World Thalassemia Day: Symptoms, Causes And Treatment For Thalassemia
World Thalassemia Day 2018: Thalassemia is an inherited blood disorder which is characterised by abnormal formation of haemoglobin in the body.
World Thalassemia day: Thalassemia shows very mild symptoms
- World Thalassemia Day is celebrated on May 8
- An enlarged spleen might be a symptom of thalassemia
- Thalassemia can be inherited in the family
World Thalassemia Day 2018 is observed on May 8 across the world. Celebrated annually, the day is dedicated to people suffering from thalassemia and parents who didn't give up hope to live a good quality of life. Thalassemia is an inherited blood disorder which is characterised by abnormal formation of haemoglobin in the body. It results in damage of red blood cells and anaemia. A person suffering from thalassemia will have at least one of the parents as the carrier of the disease. Genetic mutation or deletion of some key gene fragments can lead to thalassemia. Common symptoms of thalassemia include bone deformities in several areas, especially in the dace, yellow or pale skin, dark urine, delayed growth and developments, excessive tiredness or fatigue. It has to be noted here that everyone do not have these visible symptoms of thalassemia. Some signs of the condition may develop only during later childhood or adolescence.
What are the causes of Thalassemia?
Any abnormality or mutation in one or more genes which produce haemoglobin can cause thalassemia. This defect in genetics is inherited from parents. You may develop thalassemia minor if any one of your parents is carrier of the disease. Thalassemia minor is a form of disease in which you won't have any symptoms but you will be carrier of the disease. Symptoms of thalassemia minor are very mild.
If both parents are carriers of thalassemia, then the child is more prone to inheriting a more serious form of thalassemia.
Centres for Disease Control and Prevention (CDC) say that thalassemia is common in Asia, Africa, Middle East and Mediterranean countries such as Turkey and Greece.
Also read: World Thalassemia Day: Foods To Eat And Avoid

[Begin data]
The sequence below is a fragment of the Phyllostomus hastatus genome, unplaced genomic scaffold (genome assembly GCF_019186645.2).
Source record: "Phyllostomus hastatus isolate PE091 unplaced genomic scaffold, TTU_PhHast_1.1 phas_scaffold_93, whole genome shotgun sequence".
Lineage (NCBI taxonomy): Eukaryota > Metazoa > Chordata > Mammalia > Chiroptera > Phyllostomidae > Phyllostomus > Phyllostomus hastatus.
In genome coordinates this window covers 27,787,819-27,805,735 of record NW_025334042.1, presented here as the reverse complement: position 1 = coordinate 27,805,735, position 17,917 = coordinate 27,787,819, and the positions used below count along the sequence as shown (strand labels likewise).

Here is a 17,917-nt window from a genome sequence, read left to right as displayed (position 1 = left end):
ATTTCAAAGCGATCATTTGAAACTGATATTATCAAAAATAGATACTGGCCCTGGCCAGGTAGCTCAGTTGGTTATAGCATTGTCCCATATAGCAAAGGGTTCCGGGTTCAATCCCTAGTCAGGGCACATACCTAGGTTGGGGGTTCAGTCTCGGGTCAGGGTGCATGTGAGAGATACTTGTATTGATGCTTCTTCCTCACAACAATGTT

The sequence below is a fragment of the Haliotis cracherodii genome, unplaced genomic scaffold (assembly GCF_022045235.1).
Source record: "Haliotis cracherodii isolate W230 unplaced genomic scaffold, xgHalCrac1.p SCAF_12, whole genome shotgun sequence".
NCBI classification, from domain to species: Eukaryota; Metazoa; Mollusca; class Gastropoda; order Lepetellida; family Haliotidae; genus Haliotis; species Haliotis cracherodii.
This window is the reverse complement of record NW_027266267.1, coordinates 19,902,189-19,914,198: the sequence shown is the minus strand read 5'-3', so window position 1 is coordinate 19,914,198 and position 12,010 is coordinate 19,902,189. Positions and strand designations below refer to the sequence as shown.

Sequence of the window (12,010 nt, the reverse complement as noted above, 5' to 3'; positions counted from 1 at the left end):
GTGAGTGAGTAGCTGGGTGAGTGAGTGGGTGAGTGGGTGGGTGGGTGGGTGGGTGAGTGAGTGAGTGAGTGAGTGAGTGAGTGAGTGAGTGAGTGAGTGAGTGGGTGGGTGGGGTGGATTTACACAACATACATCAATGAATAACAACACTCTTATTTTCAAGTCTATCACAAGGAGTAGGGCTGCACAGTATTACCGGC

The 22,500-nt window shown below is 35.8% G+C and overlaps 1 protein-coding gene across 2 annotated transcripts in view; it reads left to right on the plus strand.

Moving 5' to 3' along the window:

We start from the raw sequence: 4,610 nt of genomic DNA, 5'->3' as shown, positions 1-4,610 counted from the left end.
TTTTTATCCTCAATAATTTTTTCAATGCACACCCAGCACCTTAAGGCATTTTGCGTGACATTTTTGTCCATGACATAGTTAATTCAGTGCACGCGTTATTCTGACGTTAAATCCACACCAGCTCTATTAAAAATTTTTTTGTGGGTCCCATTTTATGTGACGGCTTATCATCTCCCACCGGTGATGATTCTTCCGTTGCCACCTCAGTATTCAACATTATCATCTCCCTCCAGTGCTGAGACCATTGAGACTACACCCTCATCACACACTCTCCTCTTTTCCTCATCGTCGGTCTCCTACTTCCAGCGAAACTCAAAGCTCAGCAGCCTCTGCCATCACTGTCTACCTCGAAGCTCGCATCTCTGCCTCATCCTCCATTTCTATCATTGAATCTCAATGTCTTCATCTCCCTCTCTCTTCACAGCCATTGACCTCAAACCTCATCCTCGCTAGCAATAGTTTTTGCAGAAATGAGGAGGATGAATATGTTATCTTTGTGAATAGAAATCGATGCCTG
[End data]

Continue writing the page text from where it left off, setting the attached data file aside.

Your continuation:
Types of thalassemia
Subtypes of thalassemia include beta thalassemia, alpha thalassemia and thalassemia minor. The symptoms and types of each subtype of thalassemia is different in terms of their kind and severity.
This is a condition which occurs when body cannot produce enough beta globin. This kind of thalassemia has two subtypes, including thalassemia major and thalassemia intermedia. Of the two, thalassemia major is more severe than thalassemia intermedia. The former can be life threatening, including symptoms like fussiness, frequent infections, poor appetite, jaundice and enlarged organs. Thalassemia major patients need regular blood transfusions.
Thalassemia intermedia, on the other hand, is less severe and develops because of alteration in beta globin genes. Thalassemia intermedia patients do not require regular blood transfusions.
This kind of thalassemia is characterised by the body not making enough alpha globin. Haemoglobin H and hydrops fetails are the subtypes of alpha thalassemia. Haemoglobin H causes overgrowth of cheeks, forehead and jaw. It can also cause enlarged spleen, malnourishment and jaundice.
Hydrops fetails is a severe kind of thalassemia which occurs before birth. It either results in stillborns or death shortly after birth. The condition happens when all alpha globin genes go altered or missing.
As mentioned above, people with thalassemia minor do not have symptoms, other than minor anaemia. If any one of your parents are relatives have thalassemia minor, then you must get yourself diagnosed for the disease.
Also read: World Thalassemia Day: All You Should Know About Thalassemia
How can Thalassemia be diagnosed?
A blood test is done to diagnose thalassemia. Blood sample is tested for anaemia or abnormal levels of haemoglobin. It is also seen to check the shape or red blood cells. A physical examination might be done for further diagnosis depending on the type of thalassemia and its severity. For instance, an extremely enlarged spleen might be indicative of haemoglobin H disease.
Effect of thalassemia on pregnancy
Thalassemia affects reproductive organ development during pregnancy. Women with thalassemia may suffer from fertility problems. To ensure health and safety of your baby, it is important to discuss your pregnancy plan with your doctor. Risk factors during pregnancy include risks of infections, gestational diabetes, heart problems, hypothyroidism, more number of blood transfusions and low bone density.
How to treat Thalassemia?
Thalassemia treatment is going to depend on the type of thalassemia and its severity. Blood transfusion, medications or supplements, bone marrow transplant or surgery to remove spleen or gallbladder might be removed by surgery.
How to manage thalassemia?
Thalassemia cannot be prevented, but it can be managed. Along with vaccines for hepatitis, you have to take a proper diet and exercise regularly. People with thalassemia are recommended to eat low-fat and plant-based diet. Food rich in iron should be consumed in limited amounts in case iron levels are high in your blood. Any dietary changes need to be consulted with your doctor.
Moderate intensity of exercise is important for people with thalassemia since heavy or intense workouts can worsen your symptoms. Include exercises like walking, cycling, swimming and yoga in your fitness regime.
Disclaimer: This content including advice provides generic information only. It is in no way a substitute for qualified medical opinion. Always consult a specialist or your own doctor for more information. NDTV does not claim responsibility for this information.
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